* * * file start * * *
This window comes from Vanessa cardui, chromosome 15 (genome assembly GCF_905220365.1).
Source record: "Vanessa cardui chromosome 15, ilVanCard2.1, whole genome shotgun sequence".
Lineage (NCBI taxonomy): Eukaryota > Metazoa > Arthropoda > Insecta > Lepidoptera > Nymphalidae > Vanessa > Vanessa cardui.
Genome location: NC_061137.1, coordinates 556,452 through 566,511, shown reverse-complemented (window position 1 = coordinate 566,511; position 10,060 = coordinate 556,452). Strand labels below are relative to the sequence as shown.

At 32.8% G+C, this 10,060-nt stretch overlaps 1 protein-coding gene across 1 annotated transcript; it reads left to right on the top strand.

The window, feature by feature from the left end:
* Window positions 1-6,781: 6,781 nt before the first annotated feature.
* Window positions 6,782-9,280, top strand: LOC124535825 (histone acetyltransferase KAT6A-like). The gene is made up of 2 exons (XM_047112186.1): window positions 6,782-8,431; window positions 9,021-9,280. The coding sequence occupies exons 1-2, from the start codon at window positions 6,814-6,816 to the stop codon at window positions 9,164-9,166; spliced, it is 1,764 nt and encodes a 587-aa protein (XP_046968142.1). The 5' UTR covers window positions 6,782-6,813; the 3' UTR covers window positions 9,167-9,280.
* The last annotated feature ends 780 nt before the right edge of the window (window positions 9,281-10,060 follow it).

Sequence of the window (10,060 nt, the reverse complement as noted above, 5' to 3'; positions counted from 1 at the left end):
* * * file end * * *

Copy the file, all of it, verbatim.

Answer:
This window comes from Vanessa cardui, chromosome 15 (genome assembly GCF_905220365.1).
Source record: "Vanessa cardui chromosome 15, ilVanCard2.1, whole genome shotgun sequence".
Lineage (NCBI taxonomy): Eukaryota > Metazoa > Arthropoda > Insecta > Lepidoptera > Nymphalidae > Vanessa > Vanessa cardui.
Genome location: NC_061137.1, coordinates 556,452 through 566,511, shown reverse-complemented (window position 1 = coordinate 566,511; position 10,060 = coordinate 556,452). Strand labels below are relative to the sequence as shown.

At 32.8% G+C, this 10,060-nt stretch overlaps 1 protein-coding gene across 1 annotated transcript; it reads left to right on the top strand.

The window, feature by feature from the left end:
* Window positions 1-6,781: 6,781 nt before the first annotated feature.
* Window positions 6,782-9,280, top strand: LOC124535825 (histone acetyltransferase KAT6A-like). The gene is made up of 2 exons (XM_047112186.1): window positions 6,782-8,431; window positions 9,021-9,280. The coding sequence occupies exons 1-2, from the start codon at window positions 6,814-6,816 to the stop codon at window positions 9,164-9,166; spliced, it is 1,764 nt and encodes a 587-aa protein (XP_046968142.1). The 5' UTR covers window positions 6,782-6,813; the 3' UTR covers window positions 9,167-9,280.
* The last annotated feature ends 780 nt before the right edge of the window (window positions 9,281-10,060 follow it).

Sequence of the window (10,060 nt, the reverse complement as noted above, 5' to 3'; positions counted from 1 at the left end):